The schematic flow chart diagrams included are generally set forth as logical flow-chart diagrams. As such, the depicted order and labeled steps are indicative of one embodiment of the presented method. Other steps and methods may be conceived that are equivalent in function, logic, or effect to one or more steps, or portions thereof, of the illustrated method. Additionally, the format and symbols employed are provided to explain the logical steps of the method and are understood not to limit the scope of the method. Although various arrow types and line types may be employed in the flow-chart diagrams, they are understood not to limit the scope of the corresponding method. Indeed, some arrows or other connectors may be used to indicate only the logical flow of the method. For instance, an arrow may indicate a waiting or monitoring period of unspecified duration between enumerated steps of the depicted method. Additionally, the order in which a particular method occurs may or may not strictly adhere to the order of the corresponding steps shown.

Furthermore, the described features, structures, or characteristics of the invention may be combined in any suitable manner in one or more embodiments. In the following description, numerous specific details are provided, such as examples of programming, software modules, user selections, network transactions, database queries, database structures, hardware modules, hardware circuits, hardware chips, etc., to provide a thorough understanding of embodiments of the invention. One skilled in the relevant art will recognize, however, that the invention may be practiced without one or more of the specific details, or with other methods, components, materials, and so forth. In other instances, well-known structures, materials, or operations are not shown or described in detail to avoid obscuring aspects of the invention.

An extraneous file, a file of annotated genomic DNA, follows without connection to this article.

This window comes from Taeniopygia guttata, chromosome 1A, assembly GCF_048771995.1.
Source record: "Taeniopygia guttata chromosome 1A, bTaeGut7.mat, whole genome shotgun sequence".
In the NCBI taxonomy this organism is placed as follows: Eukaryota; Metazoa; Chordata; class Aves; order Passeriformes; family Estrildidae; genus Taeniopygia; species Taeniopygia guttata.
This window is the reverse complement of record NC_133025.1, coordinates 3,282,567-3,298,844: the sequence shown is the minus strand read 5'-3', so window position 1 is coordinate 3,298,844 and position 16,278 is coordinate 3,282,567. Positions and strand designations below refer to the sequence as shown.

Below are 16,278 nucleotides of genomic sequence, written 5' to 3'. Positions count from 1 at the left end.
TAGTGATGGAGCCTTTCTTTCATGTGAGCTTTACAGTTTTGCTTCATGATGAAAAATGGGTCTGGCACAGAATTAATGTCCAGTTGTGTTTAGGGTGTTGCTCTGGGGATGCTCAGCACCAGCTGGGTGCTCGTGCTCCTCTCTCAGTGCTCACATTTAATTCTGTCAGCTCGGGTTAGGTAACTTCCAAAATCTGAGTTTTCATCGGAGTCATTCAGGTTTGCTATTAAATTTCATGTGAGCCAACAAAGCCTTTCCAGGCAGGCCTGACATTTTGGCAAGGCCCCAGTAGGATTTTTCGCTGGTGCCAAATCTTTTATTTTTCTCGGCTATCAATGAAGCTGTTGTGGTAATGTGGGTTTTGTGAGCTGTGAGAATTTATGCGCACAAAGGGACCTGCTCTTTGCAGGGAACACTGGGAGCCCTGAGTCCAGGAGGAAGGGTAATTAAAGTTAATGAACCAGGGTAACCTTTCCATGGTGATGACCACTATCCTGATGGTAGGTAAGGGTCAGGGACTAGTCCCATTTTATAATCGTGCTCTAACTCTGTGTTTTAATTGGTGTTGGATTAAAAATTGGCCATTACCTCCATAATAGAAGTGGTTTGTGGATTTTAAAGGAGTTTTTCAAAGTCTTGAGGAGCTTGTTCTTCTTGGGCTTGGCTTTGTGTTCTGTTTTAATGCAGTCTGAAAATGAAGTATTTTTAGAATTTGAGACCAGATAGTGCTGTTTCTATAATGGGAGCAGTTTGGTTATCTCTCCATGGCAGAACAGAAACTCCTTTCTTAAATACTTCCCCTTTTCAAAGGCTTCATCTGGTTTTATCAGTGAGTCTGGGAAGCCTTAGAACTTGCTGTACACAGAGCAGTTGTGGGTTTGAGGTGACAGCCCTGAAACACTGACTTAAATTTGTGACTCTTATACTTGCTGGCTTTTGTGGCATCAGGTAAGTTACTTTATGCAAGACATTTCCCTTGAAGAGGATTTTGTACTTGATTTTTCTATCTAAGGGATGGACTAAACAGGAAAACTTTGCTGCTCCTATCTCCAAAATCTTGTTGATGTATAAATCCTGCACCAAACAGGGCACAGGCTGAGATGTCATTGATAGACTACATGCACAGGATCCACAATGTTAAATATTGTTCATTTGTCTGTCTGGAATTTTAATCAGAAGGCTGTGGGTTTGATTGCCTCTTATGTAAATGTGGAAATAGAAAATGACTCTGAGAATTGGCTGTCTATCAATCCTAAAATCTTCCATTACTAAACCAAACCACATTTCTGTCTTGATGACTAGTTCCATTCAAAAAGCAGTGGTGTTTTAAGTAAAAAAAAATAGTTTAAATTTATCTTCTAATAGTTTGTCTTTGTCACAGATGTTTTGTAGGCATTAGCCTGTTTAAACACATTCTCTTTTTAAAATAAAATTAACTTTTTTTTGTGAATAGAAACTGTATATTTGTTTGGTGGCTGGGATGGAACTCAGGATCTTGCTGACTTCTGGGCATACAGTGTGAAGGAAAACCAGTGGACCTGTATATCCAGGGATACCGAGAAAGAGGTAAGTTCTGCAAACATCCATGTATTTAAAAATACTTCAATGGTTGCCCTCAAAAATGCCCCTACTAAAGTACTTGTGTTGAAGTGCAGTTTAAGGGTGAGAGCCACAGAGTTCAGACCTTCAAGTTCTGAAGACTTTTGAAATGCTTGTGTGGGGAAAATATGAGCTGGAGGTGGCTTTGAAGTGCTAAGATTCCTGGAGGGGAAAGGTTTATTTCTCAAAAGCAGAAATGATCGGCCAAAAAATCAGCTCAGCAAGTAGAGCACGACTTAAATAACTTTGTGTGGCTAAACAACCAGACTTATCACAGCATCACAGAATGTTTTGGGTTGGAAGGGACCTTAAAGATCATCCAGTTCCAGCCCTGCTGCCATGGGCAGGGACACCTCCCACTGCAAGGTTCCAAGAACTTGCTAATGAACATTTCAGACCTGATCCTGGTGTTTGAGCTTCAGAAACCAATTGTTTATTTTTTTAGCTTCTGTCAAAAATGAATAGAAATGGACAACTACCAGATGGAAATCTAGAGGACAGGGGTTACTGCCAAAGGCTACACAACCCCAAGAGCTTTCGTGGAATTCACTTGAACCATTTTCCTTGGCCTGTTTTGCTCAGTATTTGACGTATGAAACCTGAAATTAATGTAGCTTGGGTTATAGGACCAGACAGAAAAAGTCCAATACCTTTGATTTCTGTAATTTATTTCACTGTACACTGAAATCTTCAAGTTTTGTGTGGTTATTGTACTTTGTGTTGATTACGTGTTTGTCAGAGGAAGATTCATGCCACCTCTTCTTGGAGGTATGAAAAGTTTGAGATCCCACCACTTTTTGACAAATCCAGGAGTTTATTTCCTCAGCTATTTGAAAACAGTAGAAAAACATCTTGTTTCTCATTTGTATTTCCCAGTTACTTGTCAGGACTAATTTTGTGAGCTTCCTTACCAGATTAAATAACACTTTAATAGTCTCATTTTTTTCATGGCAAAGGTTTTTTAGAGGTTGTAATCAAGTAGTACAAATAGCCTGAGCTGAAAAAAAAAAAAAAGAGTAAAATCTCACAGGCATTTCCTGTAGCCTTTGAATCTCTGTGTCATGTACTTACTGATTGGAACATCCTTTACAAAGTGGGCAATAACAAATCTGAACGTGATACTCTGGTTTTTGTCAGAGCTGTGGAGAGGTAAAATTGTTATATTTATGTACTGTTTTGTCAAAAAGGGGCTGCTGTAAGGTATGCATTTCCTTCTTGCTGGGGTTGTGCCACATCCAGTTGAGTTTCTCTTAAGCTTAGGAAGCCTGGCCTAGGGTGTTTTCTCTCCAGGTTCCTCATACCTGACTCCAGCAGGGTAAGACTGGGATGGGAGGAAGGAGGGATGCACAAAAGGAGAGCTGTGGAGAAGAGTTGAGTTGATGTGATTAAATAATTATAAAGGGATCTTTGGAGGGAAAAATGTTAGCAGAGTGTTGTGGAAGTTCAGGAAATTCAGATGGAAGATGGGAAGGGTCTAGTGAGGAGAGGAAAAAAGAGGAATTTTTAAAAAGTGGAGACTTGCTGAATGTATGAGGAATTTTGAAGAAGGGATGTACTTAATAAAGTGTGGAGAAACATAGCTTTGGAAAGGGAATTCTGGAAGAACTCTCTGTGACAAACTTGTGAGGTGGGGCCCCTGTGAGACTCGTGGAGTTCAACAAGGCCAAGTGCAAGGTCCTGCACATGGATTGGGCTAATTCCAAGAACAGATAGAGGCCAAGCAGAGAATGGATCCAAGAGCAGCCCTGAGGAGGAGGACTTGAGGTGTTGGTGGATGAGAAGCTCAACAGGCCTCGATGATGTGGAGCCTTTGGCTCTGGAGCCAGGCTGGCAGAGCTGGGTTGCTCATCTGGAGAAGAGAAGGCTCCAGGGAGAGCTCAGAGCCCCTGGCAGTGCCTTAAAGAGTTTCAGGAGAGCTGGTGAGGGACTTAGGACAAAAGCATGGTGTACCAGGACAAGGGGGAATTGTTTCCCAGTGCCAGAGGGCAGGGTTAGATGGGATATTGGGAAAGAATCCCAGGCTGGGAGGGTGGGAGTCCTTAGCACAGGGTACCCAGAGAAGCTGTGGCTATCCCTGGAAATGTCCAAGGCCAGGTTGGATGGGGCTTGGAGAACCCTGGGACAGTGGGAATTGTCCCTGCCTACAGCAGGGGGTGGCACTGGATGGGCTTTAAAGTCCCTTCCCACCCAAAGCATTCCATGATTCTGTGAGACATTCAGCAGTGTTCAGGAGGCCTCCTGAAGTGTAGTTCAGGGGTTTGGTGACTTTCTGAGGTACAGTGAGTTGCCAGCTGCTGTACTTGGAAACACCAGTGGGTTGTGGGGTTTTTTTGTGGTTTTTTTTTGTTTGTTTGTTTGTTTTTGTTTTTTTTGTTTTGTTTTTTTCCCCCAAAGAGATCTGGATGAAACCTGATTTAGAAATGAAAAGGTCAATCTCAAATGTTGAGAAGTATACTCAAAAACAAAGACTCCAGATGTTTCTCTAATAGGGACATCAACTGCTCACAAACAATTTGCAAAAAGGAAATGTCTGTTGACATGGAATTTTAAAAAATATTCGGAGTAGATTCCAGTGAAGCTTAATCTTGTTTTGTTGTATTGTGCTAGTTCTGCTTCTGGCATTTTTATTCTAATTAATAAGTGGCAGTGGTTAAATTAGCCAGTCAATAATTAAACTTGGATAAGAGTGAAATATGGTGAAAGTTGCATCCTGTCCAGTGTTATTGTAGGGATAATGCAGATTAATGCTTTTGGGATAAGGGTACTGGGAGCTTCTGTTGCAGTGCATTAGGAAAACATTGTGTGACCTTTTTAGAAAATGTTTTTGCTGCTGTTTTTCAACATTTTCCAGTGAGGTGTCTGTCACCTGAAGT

Turning to FIG. 1, an example architecture of a typical blade server 10 for operation in a computer system is shown. Buses, interfaces, or similar connections between components are depicted with arrows as shown, as are example data rates. The server 10 includes dual microprocessors 12, a memory controller and I/O bridge 14, onboard memory 16, PCI interface 18, I/O hub 20 and IDE disks 22. Blade server 10 includes subcomponents as part of the BIOS 24. Various components of server 10 enable server 10 to communicate with external components in the larger computer system in which server 10 is designed to operate. Ethernet controller 28, expansion card 30, USB controllers 32 and a blade server management processor (BSMP) are shown coupled to chassis midplanes 34. Chassis midplanes 34 serve as connection points for a plurality of servers 10 to a larger overall computer system. For example, a number of servers 10 containing microprocessors, or processor blades can be connected to a plurality of chassis midplanes 34. Chassis midplanes 34 can be mounted to a chassis. An individual chassis or several chassis can then be mounted in a rack mount enclosure. In addition to processor blades comprising servers 10, blades which carry control or storage devices are contemplated. A variety of generic high speed interfaces can be wired or otherwise coupled to chassis midplanes 34.

FIG. 2 a illustrates an example RAID controller blade 35 which can be integrated into the chassis by coupling to midplanes 34. A generic high speed fabric or interface 36 can connect controller blade 35 to a switch 38. Switch fabrics 36 are integrated into the midplanes 34. Switch fabrics 36 can facilitate the transfer of a plurality of high speed signals routed from each of the blade slots in the rack mount enclosure to a set of switches 38 that are installed in the rear of the chassis. The midplane 34 wiring 36 is generic in the sense that a user can install different switch modules to personalize the fabric for a specific technology that the blades support, e.g. fiber channel switches, Ethernet switches or Infiniband switches. A Serial Attached SCSI (SAS) switch can be used to interconnect the blades to SAS storage which can be located on a separate blade in the system.

Referring again to FIG. 2 a, controller blade 35 includes I/O processor 40 which is coupled to memory 42. Interface 36 couples controller blade 35 with midplane 34. Controller blade 35 can operate in a manner similar to typical RAID controllers. Control blade 35 can determine which of a plurality of storage devices is to receive data. The data can then be sent to the appropriate device. While a first device is writing the data, controller blade 35 can send a second portion of data to a second device. Controller blade 35 can also read a portion of data from a third device. Simultaneous data transfers made possible by controller 35 allow for faster performance.